There's minimalist and then there's seriously minimalist, and it's arguable that Naim has come close to crossing that line with the CD5i. Its display, that shows either track number or time, but not both, and no 'pause' button (never mind fast forward or back) on the front panel, could make any user grit their teeth. Just make sure you don't lose that remote control!

On the other hand, one has to admire the upside of that minimalist approach, especially as Naim has so attractively illuminated the buttons and its own logo. What's more, the swing-arm disc-loading method is far the best anyone's come up with since CD's inception.

What you might not guess is that practically the entire player is contained within the swing arm. Beneath the mechanism (mounted on simple but ingenious silicone rubber supports for vibration isolation) is a circuit board carrying enough circuitry to provide an analogue output.

This is passed down a ribbon cable to the single external circuit board where it is filtered, buffered and passed to the sockets (RCA phono and DIN). Of course, the power supply stuff is separate too and, this being a Naim, the PSU is substantial with a large toroidal transformer and generous smoothing capacitors. It's also upgradeable with an external super-supply.

Audio output is available on Naim's favoured DIN socket or more conventional phonos, and using the remote it is possible to select either or both. There's no digital output (another typical Naim touch) and this does limit options for connecting recorders or a remote DAC or such.

With Naim's reputation resting not least on the business of rhythm and timing, it's more than a little surprising to have to report that timing was just about the only area of this player's performance that attracted any criticism.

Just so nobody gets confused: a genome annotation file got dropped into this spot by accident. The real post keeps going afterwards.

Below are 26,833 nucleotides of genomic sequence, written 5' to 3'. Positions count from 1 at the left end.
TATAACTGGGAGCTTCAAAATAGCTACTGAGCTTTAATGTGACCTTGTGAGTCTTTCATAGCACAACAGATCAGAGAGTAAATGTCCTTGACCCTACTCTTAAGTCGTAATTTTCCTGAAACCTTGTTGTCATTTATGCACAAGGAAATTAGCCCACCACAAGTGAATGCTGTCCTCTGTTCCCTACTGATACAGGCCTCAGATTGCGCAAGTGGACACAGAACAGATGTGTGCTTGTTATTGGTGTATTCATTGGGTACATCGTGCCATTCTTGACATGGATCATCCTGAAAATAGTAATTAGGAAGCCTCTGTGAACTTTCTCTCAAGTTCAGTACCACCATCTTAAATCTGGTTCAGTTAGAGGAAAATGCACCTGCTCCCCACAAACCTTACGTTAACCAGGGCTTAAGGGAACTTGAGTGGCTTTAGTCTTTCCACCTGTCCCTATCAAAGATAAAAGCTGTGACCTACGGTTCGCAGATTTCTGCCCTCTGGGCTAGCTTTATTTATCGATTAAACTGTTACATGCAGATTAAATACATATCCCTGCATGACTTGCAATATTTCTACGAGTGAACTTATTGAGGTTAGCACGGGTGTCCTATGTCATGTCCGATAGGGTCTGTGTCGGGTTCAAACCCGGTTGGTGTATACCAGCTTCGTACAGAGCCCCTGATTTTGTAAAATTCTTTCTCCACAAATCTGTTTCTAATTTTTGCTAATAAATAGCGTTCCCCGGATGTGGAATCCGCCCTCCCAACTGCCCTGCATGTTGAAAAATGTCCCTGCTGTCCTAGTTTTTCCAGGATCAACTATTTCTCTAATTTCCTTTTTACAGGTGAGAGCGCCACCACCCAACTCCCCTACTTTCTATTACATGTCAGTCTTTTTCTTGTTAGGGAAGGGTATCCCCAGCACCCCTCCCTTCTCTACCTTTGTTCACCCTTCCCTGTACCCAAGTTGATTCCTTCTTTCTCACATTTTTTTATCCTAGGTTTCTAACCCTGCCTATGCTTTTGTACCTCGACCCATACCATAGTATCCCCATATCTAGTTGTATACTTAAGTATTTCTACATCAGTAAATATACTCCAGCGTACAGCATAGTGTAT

No one suggested that it was seriously lacking, but a couple of comments compared it unfavourably to rival players. If that was the downside, timbre was very much the up. Across the all-important midrange, this is an admirably neutral player that maintains a consistent policy of honesty as regards the tone of different instruments and voices.

Of course, that skill implies good detail retrieval as well as tonal honesty, and there's no doubt that Naim has achieved that too. It's not quite first class and as a result stereo imaging isn't always ultra-precise, but our listening panel felt that a good balance has been struck between an analytical approach that could result in rather 'dissected' sound and overall musical listenability.

There was some difference of opinion over the CD5i's bass - one listener thought that it seemed slightly compressed and lacking control, while another described it as "huge". These aren't necessarily incompatible views, though, and our subsequent sighted listening did confirm that with very deep bass sounds this Naim can occasionally slacken its grip.

When that happens, the slightly overblown quality that results can make bass sound, paradoxically, both excessive in level and lacking true substance. But it's really quite a mild effect. Treble, meanwhile, attracted no specific comments at all from our listeners, a sure sign that they liked it! Richard Black

Lab Report

The one feature of this player that is substantially below par is arguably irrelevant - with no digital output, it will never matter that the speed is some way outside the usual specification, at 280ppm fast. What's more important for audio quality is clock stability and this seems fine, with jitter conforming to the usual pattern these days of near-ideal performance.

For the most part, distortion levels are very good. Noise is a little on the high side, but Naim's attention to power supply details is vindicated in the amazingly low level of hum harmonics, about as low as we've ever seen from anything with a transport mechanism. Frequency response has a tiny lift in the treble, which is probably not an issue, and rolls off in the ultrasonic region a little slower than most. In fact, Naim's oversampling filter is an unusual one that has an asymmetric ringing pattern, a detail which doubtless contributes to the sonic mix.